The National Bolshevik platform is a small group of Eduard Limonov's former supporters, mainly Muscovites and Siberians. If the 'March for Federalisation' announced by the platform had been permitted, it is highly likely that central Russian media would not have been at all interested in it. The Siberians were actually only asking to keep more taxes, and send less to Moscow. The Mayor of Novosibirsk nevertheless banned the march, which gave rise to brief reports in the Moscow media. But it was the actions of media watchdog Roskomnadzor and the Prosecutor General, which really pushed the theme of separatism into the limelight.
The fiasco of censorship
In the case of the federalisation of Siberia, Roskomnadzor made an unprecedented attempt to destroy the discussion of a topic on the Russian internet or Runet. From the beginning of the month until 17 August, when the march was scheduled, tens of blog posts, social media groups and publications in the media were blocked. The original instructions came from the Prosecutor General, framed as a defence of Russia's sovereignty and part of the battle with extremism; and denouncing calls to join unsanctioned demonstrations and rioting.
We're going to show Moscow Siberia!' Federalisation protesters declare. via VK.com
When comments started appearing in the pro-Kremlin media at the beginning of August suggesting that Roskomnadzor activities were, in fact, harmful, and would only enhance any interest in separatism, this made no difference to Roskomnadzor.
My article on separatism on the New Times site appeared at 21.35 on 15 August i.e. two days before the march. At 14.07 on 16 August, the editor was instructed to take the article down. Roskomnadzor people were 'looking for separatism' out of work hours, but by that time my article had been reposted elsewhere. So, although New Times took it down (and demanded an explanation from the watchdog), the banned text is still on the internet and has been read by many more people than might have been expected. The more the 'separatists' are banned by prosecutors and RuNet overseers, the more people talk about them.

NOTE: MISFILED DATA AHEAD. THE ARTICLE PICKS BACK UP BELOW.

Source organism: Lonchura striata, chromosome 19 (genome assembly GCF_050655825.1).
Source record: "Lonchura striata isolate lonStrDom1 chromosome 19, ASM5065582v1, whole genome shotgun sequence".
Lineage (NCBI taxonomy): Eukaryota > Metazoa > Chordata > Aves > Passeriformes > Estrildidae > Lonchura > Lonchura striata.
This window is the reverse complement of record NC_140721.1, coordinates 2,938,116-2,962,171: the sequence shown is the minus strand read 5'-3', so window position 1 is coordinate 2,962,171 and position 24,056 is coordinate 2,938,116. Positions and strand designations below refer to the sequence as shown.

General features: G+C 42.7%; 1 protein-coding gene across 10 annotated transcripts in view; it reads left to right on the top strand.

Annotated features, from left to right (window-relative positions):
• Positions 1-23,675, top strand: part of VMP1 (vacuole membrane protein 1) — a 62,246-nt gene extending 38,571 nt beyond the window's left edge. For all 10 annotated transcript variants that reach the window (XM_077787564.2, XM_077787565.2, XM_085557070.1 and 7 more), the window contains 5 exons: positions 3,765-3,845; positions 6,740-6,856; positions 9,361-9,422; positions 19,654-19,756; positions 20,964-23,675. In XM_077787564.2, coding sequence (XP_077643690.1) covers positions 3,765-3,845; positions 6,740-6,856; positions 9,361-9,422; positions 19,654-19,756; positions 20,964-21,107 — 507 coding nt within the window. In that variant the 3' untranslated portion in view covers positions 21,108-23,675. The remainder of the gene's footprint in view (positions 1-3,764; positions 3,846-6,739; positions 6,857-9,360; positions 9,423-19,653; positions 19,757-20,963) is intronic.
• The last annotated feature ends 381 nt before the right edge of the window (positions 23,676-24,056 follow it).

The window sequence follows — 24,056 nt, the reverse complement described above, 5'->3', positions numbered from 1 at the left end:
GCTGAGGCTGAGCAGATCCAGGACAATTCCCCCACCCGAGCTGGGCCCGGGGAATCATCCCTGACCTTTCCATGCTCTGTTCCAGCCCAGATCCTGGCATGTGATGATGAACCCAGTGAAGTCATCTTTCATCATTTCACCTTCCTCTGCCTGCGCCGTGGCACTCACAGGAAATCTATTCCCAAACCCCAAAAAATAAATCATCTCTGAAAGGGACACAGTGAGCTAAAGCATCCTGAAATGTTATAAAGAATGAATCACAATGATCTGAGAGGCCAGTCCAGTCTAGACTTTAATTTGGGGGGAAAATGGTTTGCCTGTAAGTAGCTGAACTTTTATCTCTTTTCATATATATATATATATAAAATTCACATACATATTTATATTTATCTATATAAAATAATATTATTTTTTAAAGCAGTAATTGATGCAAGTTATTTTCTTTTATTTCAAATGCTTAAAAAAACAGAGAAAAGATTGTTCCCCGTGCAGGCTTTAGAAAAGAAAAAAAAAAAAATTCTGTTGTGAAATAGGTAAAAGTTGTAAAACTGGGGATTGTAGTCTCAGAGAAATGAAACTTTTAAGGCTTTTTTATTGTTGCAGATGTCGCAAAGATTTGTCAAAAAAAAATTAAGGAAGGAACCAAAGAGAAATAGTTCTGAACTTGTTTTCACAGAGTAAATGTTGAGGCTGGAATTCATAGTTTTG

The more the 'separatists' are banned by prosecutors and RuNet overseers, the more people talk about them.
Russian ‘people’s republics’
The row over 'federalisation' and 'protecting the regions from Moscow avarice' made this topic another focal point for the remains of the 'white ribbon' movement. On 17 August, there were small demonstrations in support of 'federalisation' in Novosibirsk, Krasnodar and Yekaterinburg; and all encountered varying forms of police hindrance, though to date it would appear that there have been no criminal charges.
The 'white ribbon' supporters have one important reason for taking part in this discussion: it is not their in-depth knowledge of, or interest in regional economics, but rather a means of protesting against Kremlin hypocrisy. It is all right to call for 'federalisation' in Ukraine, but not in Russia, a country that is becoming ever more centralised.
Other Russian 'people's republics' have started putting forward their ideas and propaganda on the internet. The Kaliningrad, Kuban, Smolensk and Siberia People's Republics have their own flags and social media groups. The Siberian 'Republic' also had a video showing armed, masked men promising an attack on the police and FSB (security service) officers who tried to prevent demonstrations in support of 'federalisation.' It has not been possible to establish in which city the video was filmed.